A Deputy Chairman in charge of Corporate Services at Ghana’s Electoral Commission (EC) says his outfit is pushing for the passage of the Constitutional Instrument (CI) that seeks to make the Ghana Card the sole document for voter registration. And the EC’s Chairperson, Jean Mensa, has revealed that the Ghana Card — a verification document issued to Ghanaians and permanently resident foreign nationals — will not be a requirement in the casting of votes in the 2024 General Elections, but will be the sole identity document used in the voters registration process for the acquisition of new Voters’ IDs.
Ghana has less than two years before it goes to the polls, and the first flashpoint in the electoral debate has been the effort to pass a new CI seeking to make the Ghana Card the sole legal identification to enrol new voters onto the Electoral Commission’s voter register through the continuous voter registration exercise. The minimum age for acquiring a Ghana Card is 15.
According to the 2021 Population and Housing Census (PHC), there are 19.9 million Ghanaians within this age range. Of those, about 2 million will be 18 by 2024, making them likely eligible to vote. The minority National Democratic Congress caucus has been at the forefront of the debate and has explicitly opposed the new CI, which has been tabled before parliament. Defending the government’s position, key cabinet members and senior election officials insist that they are committed to providing Ghana cards to qualified voters and funding the effort. The minority insist that the current government’s national security and election security commitments are insufficient.
It is worth understanding what the new instrument aims to achieve. The CI seeks to facilitate year-round registration of eligible voters at the EC’s district offices. That is a significant change from the current system in which voter registration is only permitted briefly. The new instrument will empower citizens who turn 18 and hold a valid Ghana Card to walk to any EC district office across the country’s 16 regions to register. It is a sensible position on the face of it, but this debate is happening in the penultimate year before parliamentary elections.
The minority caucus fears that the NIA may connive with the government to either slow the Ghana Card registration process or not to distribute in NDC’s strongholds but prioritise NPP districts. The caucus believes it may frustrate voters who could eventually decide not to obtain the card, disenfranchising them. Minority Leader Cassiel Ato Forson has accused the Commission of planning to use the CI to rig the election in favour of the ruling New Patriotic Party (NPP).
The EC argues that the Ghana Card will deter foreigners and children from registering to vote and end the corruption-ridden guarantor system, which often encourages disputes, violence and labouriously expensive follow-up procedures. While the EC makes a sensible point, the question as to why it has chosen to implement this policy so close to the election is not an academic one. The minority caucus may play politics, but its concerns are not unfounded.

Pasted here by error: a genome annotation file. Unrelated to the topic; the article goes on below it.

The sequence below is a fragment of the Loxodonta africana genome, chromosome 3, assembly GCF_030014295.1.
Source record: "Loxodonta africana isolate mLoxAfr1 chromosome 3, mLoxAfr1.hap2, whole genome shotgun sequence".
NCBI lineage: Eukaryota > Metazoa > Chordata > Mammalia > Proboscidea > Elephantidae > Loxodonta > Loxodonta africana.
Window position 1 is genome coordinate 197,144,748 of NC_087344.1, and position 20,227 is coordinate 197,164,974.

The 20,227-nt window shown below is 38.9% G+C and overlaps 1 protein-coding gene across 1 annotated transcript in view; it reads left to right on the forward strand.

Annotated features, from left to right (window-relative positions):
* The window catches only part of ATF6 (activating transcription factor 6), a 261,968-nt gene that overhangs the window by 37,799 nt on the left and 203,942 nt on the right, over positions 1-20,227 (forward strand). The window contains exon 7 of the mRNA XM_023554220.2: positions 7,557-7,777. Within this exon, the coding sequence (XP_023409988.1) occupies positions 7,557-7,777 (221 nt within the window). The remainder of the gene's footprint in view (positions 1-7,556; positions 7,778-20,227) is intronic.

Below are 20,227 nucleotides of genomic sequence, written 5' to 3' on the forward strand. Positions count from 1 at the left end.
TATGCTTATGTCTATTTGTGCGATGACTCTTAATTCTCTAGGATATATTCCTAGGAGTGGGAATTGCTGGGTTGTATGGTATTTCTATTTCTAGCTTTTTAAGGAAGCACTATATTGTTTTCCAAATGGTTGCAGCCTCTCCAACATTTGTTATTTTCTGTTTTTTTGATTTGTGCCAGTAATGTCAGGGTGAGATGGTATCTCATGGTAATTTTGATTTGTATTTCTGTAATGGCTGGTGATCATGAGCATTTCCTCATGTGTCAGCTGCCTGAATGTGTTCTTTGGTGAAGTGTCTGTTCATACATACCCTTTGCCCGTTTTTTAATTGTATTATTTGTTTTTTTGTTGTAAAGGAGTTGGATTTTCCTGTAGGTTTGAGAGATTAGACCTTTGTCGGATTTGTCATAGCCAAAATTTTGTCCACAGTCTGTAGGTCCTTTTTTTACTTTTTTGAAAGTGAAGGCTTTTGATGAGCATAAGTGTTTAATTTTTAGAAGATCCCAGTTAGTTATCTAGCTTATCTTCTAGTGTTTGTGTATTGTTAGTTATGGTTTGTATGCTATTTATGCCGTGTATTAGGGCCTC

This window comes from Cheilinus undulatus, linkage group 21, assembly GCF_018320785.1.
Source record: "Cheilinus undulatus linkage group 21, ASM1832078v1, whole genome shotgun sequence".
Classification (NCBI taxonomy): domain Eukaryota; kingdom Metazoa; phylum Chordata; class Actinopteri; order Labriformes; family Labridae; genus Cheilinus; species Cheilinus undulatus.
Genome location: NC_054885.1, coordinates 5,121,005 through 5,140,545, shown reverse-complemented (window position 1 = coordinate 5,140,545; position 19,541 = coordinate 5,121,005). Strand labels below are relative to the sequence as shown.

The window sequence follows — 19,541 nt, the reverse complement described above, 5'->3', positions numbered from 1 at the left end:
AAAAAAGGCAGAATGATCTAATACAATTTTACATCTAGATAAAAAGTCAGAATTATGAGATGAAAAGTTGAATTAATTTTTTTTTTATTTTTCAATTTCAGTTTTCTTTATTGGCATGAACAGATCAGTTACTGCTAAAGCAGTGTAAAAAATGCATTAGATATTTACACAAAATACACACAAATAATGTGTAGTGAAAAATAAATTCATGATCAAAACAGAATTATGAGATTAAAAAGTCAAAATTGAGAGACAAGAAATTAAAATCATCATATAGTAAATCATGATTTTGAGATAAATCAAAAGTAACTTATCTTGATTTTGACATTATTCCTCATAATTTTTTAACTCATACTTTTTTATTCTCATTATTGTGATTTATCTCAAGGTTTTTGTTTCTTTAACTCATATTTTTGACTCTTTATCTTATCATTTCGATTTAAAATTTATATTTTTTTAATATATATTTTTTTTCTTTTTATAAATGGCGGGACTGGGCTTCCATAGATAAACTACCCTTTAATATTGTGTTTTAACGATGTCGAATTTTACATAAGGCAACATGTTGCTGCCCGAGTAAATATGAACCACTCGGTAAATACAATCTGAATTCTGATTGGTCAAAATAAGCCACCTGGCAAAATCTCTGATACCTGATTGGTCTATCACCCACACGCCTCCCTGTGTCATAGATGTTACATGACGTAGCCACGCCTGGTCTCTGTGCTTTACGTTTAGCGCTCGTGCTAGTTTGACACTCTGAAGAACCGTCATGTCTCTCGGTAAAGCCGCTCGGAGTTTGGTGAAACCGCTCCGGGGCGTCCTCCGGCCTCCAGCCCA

The numbers at play here are not insignificant. As of 19 February, the authority had registered 17,375,861 Ghanaians aged 15 years or above on the national identity database and printed 16,737,734 cards. Of those, the number of registered Ghanaians aged 18 and above is 16.9 million, while the number on the EC voters’ register is 17,229,000. In other words, more than 100,000 likely voters are at play. In a tight electoral race, every vote counts.
There is also the financial angle to consider. As the country struggles to service domestic and external loans, the NIA owes its main partners: The Identity Management Limited and CAL Bank. Due to payment challenges, the agency has 3.5 million unclaimed cards. A GH¢100 million facility taken out to ensure the 3.5 million cards are released is only 80% paid. Despite this turbulence, the NIA insists it has the technical and operational competencies to print, issue and distribute cards to citizens.
Ghana typically has free, fair and plaid elections, but this will be one of its most closely fought. The current government has a parliamentary majority of one — an independent MP who closely aligns with the administration. Largely viewed as profligate and wasteful, Nana Akufo-Addo’s government is firmly on the ropes, and the NDC smells blood. All is up for grabs as the slow build-up to West Africa’s second most important democratic exercise heats up.
The Ghana card is a valid verification document issued by the National Identification Authority (NIA) to Ghanaians and permanently resident foreign nationals living everywhere for the purpose of identification. The card bears personal information about the individuals whose identity can be verified at all times. The card contains basic identification information including a photograph of the cardholder, along with a name, date of birth, height, a personal identification number that has been randomly generated and assigned to the holder and has an expiry date.
Depending on the age of the individual, the card will have either a 2-dimensional barcode or a Machine Readable Zone (MRZ) at the back which holds biometric information: the holder’s fingerprints in digitized templates as well as the holder’s signature. Both citizens and non-citizens have the same ID card. The only distinguishing feature on the cards are the country codes in the Personal Identification Number (PIN) i.e. the PIN for Ghanaians starts with the code “GHA” followed by ten digits “GHA-000000000-0 whilst that for Nigerians for example will read “NRG-000000000-0” per the International Civil Aviation Organization (ICAO) country codes and foreigners card has NON-CITIZEN in bold red on the front of the card.
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